Telstra and Ericsson have announced what they called a key milestone of their rural coverage, making a long-range narrowband Internet of Things (NB-IoT) data connection 100 kilometres away from a base station.
This marks an expansion of the connection from a previous limit of around 40km, the companies said, with Ericsson having designed the software enabling the long-range capability, which still supports standard NB-IoT devices.
"Telstra already had Australia's largest IoT coverage with Cat M1 across our 4G metro, regional, and rural coverage footprint," Telstra executive director of Network and Infrastructure Engineering Channa Seneviratne said.
"With this NB-IoT extended range feature, we have now extended our coverage to more than three and a half million square kilometres, delivering our customers the best IoT coverage and capability in the country."
Ericsson Australia and New Zealand MD Emilio Romeo said the capability could be used in the logistics and agriculture segments, with the two companies demonstrating an NB-IoT temperature sensor and a solar-powered weather station measuring temperature, humidity, rainfall, and leaf wetness.
Telstra had last week also announced partnering with "major water utilities" on its Digital Water Metering IoT solution, which it said will prevent water wastage and reduce water consumption by providing insights to better manage usage.
"Whether it's leakage prevention with smart water meters or environmental monitoring to keep our oceans clean and estuaries safe from contaminants, water utilities across the country are using IoT technology to better track, monitor, and conserve water," the company said at the Telstra Vantage 2018 conference in Melbourne last week.
Telstra's NB-IoT network now covers more than 3.5 million square kilometres, it said, with its Digital Water Metering solution operating across this to provide battery life of 12 to 15 years.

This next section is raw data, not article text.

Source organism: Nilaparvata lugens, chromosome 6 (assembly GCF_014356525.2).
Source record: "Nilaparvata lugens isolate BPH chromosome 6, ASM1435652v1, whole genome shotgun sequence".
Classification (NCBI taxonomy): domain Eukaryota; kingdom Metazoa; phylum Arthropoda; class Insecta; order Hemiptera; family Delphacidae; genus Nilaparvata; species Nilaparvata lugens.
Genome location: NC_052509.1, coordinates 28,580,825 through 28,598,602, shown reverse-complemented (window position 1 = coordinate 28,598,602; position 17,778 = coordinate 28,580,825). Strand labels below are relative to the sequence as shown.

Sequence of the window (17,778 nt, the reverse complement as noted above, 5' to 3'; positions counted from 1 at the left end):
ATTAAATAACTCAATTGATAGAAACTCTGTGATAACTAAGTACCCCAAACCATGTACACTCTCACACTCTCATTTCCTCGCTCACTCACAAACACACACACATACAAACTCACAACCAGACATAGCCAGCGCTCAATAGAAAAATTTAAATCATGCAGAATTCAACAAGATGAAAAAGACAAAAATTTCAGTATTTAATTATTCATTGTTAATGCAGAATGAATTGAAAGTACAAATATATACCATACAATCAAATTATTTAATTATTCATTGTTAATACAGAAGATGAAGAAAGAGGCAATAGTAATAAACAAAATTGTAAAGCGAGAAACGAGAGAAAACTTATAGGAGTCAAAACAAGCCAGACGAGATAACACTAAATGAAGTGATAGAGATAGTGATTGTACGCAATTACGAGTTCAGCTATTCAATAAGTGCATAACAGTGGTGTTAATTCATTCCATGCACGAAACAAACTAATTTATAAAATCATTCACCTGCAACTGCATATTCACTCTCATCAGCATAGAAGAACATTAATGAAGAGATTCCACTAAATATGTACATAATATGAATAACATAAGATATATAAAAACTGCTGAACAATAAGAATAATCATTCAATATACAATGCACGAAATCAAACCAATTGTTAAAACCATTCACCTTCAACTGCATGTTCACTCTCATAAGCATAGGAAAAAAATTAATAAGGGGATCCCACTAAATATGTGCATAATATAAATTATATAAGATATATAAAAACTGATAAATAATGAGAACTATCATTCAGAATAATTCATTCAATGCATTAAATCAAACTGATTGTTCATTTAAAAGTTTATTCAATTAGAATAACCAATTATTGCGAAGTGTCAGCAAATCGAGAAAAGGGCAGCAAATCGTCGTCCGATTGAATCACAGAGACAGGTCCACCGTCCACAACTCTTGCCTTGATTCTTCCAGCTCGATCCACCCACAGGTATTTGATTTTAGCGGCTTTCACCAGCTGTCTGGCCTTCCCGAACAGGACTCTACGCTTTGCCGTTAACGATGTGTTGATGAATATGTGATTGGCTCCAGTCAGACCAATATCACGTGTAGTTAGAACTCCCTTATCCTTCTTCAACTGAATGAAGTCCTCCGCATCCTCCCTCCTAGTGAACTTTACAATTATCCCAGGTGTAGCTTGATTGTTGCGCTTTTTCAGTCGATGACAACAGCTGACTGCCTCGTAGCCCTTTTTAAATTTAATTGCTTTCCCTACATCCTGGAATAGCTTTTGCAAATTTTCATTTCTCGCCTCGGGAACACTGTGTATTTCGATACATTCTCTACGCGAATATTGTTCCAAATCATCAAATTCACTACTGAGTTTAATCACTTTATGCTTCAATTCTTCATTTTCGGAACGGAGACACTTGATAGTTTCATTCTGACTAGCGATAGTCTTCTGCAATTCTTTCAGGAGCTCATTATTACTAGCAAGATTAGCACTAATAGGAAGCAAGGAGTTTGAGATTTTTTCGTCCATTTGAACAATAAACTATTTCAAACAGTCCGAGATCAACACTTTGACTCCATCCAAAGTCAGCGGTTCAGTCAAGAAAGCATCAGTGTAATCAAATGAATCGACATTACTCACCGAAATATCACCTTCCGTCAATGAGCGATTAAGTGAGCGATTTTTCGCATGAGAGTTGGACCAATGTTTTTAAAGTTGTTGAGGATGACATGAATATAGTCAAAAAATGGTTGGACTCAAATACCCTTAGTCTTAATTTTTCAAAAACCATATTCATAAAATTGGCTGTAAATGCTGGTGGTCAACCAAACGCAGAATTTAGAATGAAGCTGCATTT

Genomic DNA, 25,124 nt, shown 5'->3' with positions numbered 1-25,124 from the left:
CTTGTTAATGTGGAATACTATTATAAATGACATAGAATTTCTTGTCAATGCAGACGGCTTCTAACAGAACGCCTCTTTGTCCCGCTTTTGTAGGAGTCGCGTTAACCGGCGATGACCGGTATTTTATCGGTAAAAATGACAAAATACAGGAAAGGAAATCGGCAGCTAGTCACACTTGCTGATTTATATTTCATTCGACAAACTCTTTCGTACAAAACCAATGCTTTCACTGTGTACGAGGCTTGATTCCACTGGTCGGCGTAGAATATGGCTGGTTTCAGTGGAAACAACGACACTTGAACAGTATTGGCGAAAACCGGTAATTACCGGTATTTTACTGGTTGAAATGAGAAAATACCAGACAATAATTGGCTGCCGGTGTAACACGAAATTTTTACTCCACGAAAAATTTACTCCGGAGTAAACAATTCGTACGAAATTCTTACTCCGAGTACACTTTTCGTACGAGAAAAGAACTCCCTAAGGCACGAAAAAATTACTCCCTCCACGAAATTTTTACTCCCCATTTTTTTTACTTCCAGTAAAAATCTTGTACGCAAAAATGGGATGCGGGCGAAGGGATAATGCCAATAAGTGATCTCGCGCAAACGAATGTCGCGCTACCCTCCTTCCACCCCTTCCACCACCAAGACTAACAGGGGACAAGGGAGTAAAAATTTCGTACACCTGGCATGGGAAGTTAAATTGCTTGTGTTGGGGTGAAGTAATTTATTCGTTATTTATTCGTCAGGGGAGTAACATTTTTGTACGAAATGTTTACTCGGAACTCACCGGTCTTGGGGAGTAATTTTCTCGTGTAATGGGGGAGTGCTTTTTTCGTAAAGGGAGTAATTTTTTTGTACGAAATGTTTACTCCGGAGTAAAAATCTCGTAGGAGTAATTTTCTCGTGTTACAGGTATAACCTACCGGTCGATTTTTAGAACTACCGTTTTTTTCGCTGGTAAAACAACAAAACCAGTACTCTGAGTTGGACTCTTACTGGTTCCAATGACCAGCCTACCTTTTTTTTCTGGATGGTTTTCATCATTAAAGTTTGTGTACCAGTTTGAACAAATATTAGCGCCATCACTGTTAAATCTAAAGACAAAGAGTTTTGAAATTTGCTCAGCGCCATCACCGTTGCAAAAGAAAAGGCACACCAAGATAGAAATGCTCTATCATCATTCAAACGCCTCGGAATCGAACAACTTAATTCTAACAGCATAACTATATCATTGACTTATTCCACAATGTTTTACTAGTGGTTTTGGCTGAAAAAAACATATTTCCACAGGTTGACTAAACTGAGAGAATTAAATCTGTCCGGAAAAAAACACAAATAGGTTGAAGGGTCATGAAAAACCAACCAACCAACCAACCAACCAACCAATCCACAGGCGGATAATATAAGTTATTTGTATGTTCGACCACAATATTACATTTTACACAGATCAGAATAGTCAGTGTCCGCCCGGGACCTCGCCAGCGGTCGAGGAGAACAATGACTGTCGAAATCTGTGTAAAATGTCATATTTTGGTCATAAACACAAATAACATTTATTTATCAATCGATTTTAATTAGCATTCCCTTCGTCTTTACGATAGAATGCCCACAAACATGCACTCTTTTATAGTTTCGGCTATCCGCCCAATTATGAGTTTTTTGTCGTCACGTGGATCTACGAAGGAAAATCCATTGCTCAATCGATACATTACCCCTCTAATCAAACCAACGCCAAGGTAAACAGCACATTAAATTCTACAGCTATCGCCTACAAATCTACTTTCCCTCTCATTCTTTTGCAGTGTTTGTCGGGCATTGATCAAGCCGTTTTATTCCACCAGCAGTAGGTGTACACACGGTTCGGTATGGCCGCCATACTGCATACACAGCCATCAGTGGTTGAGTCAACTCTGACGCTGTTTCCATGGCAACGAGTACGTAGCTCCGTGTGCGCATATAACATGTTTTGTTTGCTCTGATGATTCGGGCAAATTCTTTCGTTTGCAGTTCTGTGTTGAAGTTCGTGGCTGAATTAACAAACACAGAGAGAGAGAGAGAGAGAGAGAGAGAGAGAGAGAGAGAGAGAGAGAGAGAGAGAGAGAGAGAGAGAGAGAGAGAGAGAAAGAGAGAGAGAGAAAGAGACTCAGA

Telstra had launched its NB-IoT network in January during CES 2018, with current COO and incoming CFO Robyn Denholm at the time saying the network will provide connectivity for IoT devices with smaller packets of data being sent, such as sensors in the mining, agricultural, transport, logistics, manufacturing, and industrial IoT industries.
Telstra's Cat M1 IoT network , launched in August 2017, covers 3 million square kilometres , Seneviratne said last month.
Across its IoT suite, Telstra in August also unveiled its new set of IoT tracking solutions, with a consumer-focused Telstra Locator product and an enterprise-focused Track and Monitor solution.
Earlier this month, Ericsson also announced that it will build a virtualised core IoT network and operating system with US carrier Sprint.
According to Sprint senior vice president of IoT Ivo Rook, the network will be ready for 5G, with the network and OS to utilise Ericsson's IoT Accelerator platform.
"We are combining our IoT strategy with Ericsson's expertise to build a platform primed for the most demanding applications like artificial intelligence, edge computing, robotics, autonomous vehicles, and more with ultra-low-latency, the highest availability, and an unmatched level of security at the chip level," Rook said.
The IoT core network is designed to have low latency and high availability, the companies said, and by being distributed and virtualised they said it "reduces distance between the device generating the data and the IoT application processing it".
The OS then combines connectivity management, device management, data management, and managed services while "delivering immediate intelligence" on the data being collected.
T-Mobile, which Sprint is aiming to merge with next year, had launched its own NB-IoT network in July across the United States, with 5G SVP and IoT business chief Dave Mayo telling ZDNet that the network covers 2.1 million square miles and approximately 320 million people.
T-Mobile's primary vendors were Ericsson and Nokia. It had initially trialled NB-IoT a year ago in partnership with the City of Las Vegas, Ericsson, and Qualcomm.
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